emotions of moments and minimize distractions.

"Every day is a player development day...every player gets better." 

Ideas: For any given practice, focus on doing the details the exact right way. Scrutinize the nuances of a drill, taking shortcuts. Evaluate body language and where we’re taking shortcuts for players, coaches and parents. 


“Any new quest, even one that is ultimately successful, is going to involve failure. Big changes come from a succession of small changes. It’s OK if the first changes seem almost trivial. The challenge is to get the Elephant moving, even if the movement is slow at first. And Failing is often the best way to learn, and because of that, early failure is a kind of necessary investment.”Chip Heath, Switch

“As all human beings are, in my view, creatures of God's design, we must respect all other human beings. That does not mean I have to agree with their choices or agree with their opinions, but indeed I respect them as human beings.”-Stockwell Day


We have to respect 1)ourselves:  our limitations and  gifts, 2) others: with their limitations and abilities, that includes peers, those below us and over us, Those who have gone before us and will come after us. 3) Time: the process of getting better.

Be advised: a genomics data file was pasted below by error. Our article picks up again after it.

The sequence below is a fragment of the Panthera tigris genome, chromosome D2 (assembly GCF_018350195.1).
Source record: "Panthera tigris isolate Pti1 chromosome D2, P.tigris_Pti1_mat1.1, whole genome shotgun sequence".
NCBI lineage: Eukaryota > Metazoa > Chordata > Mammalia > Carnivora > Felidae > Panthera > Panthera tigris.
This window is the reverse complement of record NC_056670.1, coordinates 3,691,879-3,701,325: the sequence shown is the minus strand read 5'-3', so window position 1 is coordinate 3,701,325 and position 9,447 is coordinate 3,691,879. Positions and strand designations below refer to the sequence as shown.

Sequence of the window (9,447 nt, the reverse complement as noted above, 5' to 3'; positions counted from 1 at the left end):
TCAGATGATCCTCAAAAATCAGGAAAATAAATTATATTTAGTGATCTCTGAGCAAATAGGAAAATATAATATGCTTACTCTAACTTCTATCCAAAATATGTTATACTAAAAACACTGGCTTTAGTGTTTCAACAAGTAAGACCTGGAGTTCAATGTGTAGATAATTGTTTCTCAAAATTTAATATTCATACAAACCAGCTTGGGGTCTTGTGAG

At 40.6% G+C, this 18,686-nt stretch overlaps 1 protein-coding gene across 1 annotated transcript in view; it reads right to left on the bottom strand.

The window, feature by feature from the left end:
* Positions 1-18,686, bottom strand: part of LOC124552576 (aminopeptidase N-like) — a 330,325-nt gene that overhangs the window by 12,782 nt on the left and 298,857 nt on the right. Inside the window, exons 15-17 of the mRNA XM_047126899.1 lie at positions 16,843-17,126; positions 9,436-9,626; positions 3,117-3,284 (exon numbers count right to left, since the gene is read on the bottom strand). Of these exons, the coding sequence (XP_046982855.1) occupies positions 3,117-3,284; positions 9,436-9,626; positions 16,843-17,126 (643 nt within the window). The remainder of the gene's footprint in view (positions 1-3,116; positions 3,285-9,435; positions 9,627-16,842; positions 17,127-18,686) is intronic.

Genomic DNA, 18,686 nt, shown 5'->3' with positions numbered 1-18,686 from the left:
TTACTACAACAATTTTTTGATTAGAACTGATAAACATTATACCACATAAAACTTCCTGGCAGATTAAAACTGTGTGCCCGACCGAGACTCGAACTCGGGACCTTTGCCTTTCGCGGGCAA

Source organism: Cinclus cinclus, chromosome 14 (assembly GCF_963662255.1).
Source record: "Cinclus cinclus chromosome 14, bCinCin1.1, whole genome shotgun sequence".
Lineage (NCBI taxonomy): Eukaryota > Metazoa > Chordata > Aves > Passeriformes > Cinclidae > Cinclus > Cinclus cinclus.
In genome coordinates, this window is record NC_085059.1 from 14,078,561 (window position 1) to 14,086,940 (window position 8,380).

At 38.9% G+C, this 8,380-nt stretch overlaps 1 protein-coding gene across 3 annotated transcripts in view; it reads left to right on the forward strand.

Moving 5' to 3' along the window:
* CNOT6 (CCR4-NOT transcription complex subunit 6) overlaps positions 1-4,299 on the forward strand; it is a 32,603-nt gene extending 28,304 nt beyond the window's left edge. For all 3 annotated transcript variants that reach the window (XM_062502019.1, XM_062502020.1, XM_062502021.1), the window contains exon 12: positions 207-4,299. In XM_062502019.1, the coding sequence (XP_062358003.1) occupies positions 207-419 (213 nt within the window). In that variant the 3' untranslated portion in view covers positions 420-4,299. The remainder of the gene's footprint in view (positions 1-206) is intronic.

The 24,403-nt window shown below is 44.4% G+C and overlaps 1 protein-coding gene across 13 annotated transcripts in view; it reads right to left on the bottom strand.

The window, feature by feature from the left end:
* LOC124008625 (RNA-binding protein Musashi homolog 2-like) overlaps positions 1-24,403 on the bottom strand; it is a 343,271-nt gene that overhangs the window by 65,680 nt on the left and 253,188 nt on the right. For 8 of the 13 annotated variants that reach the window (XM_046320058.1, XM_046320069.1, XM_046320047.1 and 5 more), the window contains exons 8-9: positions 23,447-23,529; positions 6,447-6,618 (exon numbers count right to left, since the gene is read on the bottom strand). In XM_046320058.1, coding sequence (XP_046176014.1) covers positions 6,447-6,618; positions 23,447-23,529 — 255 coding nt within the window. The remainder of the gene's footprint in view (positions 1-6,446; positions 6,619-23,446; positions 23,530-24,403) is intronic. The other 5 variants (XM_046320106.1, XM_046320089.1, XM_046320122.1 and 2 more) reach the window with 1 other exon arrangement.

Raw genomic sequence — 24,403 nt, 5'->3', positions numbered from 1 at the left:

It’s much bigger than us. There are those who have gone before us who have paved the way and those who will come after us that will carry the mantle forward. We respect the contribution of everyone who has gotten us where we are today and the role we have to play. We’re a small but valuable piece of the puzzle. When we put the pieces together, we can create something special. 

Success has footprints: Find them, follow them, and fit them-Kevin Eastman

Let’s respect the vast knowledge out there

Let's find out what fits with who we are and what we want to accomplish

Respect the role we have to play on the team! The good and bad

Respect time: 

Learn from the past, produce in the present and plan for the future. We only have so many opportunities, we have to seize them. Our opportunities are limited. 

For coaches: Respect the players, their individual differences and what they bring to the table. We get to mind by getting to their heart. Invest in relationships. In an age of distraction do we occupy a piece of their minds and heart? 

Invest in relationships-little a bit at  a time. 2 types of coaches know it alls and learn it alls. Who are you?  Will players receive hard coaching from you because they respect you? Have you clearly communicated players' roles?